Changing upstairs from forced air to mini-split?
April 11, 2018 1:25 PM   Subscribe

I've got a second story with ducts running to it from the basement, through the main level. Supply and return. The ducts are in a central spot and if we could remove them to re-work the floorplan, we'd get much better use from the space, adding a new bedroom. I was thinking about cutting off the ducts and going with mini-splits. Anyone with experience living with mini-splits or who went from ducted to mini-split?

It's not without a dedicated cost and once done, wouldn't want to be un-done. The new space would have three bedrooms and a bathroom. Right now all the heating vents are in the ceiling and it's a vaulted space. A bonus would be that the ducts on the main level are also in an annoying spot, it would be great to just be rid of them!
posted by amanda to Home & Garden (4 answers total) 3 users marked this as a favorite
 
This is a really common thing back in the NE, but mostly with folks replacing their radiators with mini split systems. They work really well, and have improved pretty drastically over the past decade (or so said the hvac place I was an admin at in Maine said). Pair that with their higher efficiency ratings, and he fact they can cool and heat a space, they’re prerty neat. Lots of people use them for additions that would otherwise require ducting. We have Lon term plans to add a room, and will be using a mini split to save room taken up by ducting. This is a legitimate use for sure.

Functionally, I doubt you’d see any difference, and depending on how the rest of the house is heated, you might even see some (operating) savings.
posted by furnace.heart at 1:45 PM on April 11, 2018 [1 favorite]


We put in mini splits last spring, and couldn't be happier. Caveat: Northern California, temperate climate where heat pumps work really well.

The main thing that drove us to them over forced air was that zoned climate control works a lot better; just heating one room at a time, when we need it, seems like a way better use of resources.
posted by straw at 2:05 PM on April 11, 2018


HVAC engineer here (but not your engineer, not licensed in your state, etc.) First of all, mini-splits are great! If you can afford them, they can be an awesome option for spaces like you're describing.

But I'm worried about what's going to happen to your existing furnace/AC unit. Are you going to keep running it for just the ground floor and basement? Are you planning to keep all your other ductwork the same and just cap the ducts serving the upstairs? In that case you're basically asking your furnace/AC system to provide the same amount of heating/cooling energy to half as much air, so the air leaving the unit will be much hotter in the winter and colder in the summer. This kind of thing can lead to a cooling coil getting clogged with ice and causing major damage to itself in the summer. In the winter, your furnace would notice that its discharge air temperature is too hot and lock itself out on a high-limit condition.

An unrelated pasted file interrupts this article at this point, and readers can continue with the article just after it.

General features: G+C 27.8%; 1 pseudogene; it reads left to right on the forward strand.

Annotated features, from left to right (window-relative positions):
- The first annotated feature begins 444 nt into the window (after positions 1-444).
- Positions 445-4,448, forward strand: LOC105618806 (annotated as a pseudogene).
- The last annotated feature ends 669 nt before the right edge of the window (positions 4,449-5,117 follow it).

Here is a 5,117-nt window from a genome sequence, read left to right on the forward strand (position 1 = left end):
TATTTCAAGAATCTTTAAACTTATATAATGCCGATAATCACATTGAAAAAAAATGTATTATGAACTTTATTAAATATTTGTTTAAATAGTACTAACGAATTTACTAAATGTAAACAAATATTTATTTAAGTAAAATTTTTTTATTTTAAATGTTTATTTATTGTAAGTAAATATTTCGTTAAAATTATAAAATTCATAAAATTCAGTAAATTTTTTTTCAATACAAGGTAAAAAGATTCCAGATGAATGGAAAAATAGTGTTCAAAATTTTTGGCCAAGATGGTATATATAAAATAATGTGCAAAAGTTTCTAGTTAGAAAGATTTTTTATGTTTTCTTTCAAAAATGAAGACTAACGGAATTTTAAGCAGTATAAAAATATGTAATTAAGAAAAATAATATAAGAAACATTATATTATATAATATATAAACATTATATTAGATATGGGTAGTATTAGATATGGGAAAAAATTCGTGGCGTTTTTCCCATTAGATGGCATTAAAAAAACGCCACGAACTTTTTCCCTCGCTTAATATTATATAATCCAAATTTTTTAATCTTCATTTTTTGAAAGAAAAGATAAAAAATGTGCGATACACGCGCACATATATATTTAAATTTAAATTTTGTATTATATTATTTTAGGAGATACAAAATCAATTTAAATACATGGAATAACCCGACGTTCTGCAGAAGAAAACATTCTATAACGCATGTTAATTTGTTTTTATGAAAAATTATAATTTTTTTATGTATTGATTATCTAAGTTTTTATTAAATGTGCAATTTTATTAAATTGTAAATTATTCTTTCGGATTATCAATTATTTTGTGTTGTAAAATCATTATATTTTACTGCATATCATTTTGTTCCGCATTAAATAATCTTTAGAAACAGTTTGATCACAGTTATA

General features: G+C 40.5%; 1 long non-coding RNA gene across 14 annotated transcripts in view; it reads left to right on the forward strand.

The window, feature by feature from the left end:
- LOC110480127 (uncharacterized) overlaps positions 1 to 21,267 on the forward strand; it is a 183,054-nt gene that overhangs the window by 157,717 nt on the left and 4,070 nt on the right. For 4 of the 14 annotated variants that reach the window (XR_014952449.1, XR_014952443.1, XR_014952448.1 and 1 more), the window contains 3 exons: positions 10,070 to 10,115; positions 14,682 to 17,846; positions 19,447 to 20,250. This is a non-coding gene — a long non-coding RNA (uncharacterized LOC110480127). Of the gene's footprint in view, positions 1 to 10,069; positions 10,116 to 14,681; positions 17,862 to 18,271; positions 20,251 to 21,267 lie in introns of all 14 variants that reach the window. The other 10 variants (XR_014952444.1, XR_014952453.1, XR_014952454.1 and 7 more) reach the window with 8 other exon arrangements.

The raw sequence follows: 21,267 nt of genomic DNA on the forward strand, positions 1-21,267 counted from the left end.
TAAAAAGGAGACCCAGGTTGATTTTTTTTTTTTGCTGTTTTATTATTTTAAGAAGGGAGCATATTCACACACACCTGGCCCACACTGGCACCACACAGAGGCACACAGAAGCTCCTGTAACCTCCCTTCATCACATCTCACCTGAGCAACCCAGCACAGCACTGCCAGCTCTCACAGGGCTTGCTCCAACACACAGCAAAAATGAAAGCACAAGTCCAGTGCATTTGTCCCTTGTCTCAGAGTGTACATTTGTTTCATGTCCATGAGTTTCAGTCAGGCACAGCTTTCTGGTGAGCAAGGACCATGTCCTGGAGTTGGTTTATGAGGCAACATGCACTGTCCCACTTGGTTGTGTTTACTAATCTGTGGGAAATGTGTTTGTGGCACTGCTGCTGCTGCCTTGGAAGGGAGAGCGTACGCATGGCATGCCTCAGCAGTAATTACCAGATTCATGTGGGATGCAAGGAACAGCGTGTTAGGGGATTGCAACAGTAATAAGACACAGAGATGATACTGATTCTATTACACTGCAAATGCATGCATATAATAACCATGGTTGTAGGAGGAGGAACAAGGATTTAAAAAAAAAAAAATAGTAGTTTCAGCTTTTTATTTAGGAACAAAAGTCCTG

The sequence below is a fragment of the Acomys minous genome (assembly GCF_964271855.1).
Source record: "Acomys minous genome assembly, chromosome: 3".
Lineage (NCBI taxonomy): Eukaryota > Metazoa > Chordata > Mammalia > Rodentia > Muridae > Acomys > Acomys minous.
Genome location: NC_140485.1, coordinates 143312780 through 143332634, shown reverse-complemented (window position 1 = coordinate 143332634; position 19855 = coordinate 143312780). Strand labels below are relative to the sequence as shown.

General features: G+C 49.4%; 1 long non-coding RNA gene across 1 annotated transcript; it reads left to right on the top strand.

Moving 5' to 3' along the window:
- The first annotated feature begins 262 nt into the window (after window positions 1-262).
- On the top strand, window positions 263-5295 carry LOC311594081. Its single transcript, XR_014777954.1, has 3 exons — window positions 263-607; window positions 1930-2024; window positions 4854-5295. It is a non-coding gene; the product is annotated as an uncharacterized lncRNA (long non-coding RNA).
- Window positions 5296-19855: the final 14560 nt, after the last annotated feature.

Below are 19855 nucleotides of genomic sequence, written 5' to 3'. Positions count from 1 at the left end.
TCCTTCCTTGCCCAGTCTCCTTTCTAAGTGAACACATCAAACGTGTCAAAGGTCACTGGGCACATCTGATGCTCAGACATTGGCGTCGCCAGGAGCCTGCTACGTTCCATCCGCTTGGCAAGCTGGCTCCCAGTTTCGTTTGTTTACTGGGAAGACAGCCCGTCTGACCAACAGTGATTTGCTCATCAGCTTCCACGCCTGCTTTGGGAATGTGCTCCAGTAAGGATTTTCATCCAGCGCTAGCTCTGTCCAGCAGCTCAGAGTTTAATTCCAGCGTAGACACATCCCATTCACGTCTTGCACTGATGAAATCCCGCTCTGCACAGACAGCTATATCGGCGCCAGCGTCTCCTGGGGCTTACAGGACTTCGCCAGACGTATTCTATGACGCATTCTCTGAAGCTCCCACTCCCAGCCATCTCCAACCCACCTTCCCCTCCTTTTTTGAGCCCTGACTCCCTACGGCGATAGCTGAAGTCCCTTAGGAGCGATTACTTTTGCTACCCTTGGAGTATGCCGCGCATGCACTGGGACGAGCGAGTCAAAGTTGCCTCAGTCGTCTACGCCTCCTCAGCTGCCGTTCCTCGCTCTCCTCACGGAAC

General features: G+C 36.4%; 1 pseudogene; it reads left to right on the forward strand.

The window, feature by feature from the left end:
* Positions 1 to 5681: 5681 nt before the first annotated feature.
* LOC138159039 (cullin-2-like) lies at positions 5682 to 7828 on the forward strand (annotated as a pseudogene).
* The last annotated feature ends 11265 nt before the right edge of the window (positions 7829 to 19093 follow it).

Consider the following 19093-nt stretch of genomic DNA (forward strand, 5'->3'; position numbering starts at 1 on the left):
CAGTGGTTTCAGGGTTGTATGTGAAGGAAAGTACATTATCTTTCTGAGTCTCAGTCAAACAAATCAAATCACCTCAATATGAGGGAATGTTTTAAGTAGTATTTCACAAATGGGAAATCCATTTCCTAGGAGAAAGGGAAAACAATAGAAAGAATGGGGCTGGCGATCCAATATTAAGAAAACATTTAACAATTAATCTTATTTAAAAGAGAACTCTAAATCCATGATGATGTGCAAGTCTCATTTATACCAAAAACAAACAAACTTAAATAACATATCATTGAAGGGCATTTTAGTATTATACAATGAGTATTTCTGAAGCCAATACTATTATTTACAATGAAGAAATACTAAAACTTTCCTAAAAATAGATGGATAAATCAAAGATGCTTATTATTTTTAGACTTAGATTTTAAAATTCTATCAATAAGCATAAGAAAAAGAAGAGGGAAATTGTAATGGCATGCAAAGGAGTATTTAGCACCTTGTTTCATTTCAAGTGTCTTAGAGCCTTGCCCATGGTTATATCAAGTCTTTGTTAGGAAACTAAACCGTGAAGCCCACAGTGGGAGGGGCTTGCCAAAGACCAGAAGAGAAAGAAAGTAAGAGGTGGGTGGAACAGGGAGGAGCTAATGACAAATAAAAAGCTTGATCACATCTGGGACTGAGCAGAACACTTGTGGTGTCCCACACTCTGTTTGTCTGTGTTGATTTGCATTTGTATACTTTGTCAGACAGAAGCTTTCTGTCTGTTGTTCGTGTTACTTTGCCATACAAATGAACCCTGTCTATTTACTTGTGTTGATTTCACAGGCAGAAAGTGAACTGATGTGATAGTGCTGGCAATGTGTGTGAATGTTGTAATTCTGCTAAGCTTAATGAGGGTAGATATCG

Even if you give all that extra air somewhere to go, you could still end up with a system that's oversized, making it likely to cycle on and off more frequently. You might have humidity control issues in the summer, where the air is cold enough but still carrying a lot of moisture, giving you lots more condensation and potential for mold growth.

You might be better off switching to mini-splits for your whole house. Is that an option?

Feel free to memail me if you'd like to nerd out about HVAC!
posted by beandip at 2:28 PM on April 11, 2018 [5 favorites]


I'd be much happier with mini splits, personally. I have never had a forced air system that didn't have an annoying temperature difference between rooms that makes it impossible to make everybody happy during at least some conditions.

The only mini-split I've seen that I didn't like was one installed to cool a server room that became oversized when a bunch of equipment was replaced and the cooling load dropped by half or more. After that the only options were hotter than desirable or colder but overly humid since it could never run long enough to fully dehumidify the air before hitting its setpoint even when we tried 60F. It was fairly old and almost certainly predated the variable speed inverter models, though. Those can deal with much more variation in load since they can run the compressor slower if need be.

Point being new mini splits are almost always great, but beandip has a good point about your old unit becoming oversized. That said, if it hasn't been cooling the upstairs effectively anyway, it might turn out ok. I once lived in a house where the upstairs registers had so little flow it would have hardly made a difference to the unit, and that is sadly common in houses that have a single unit for multiple floors.
posted by wierdo at 8:59 PM on April 11, 2018


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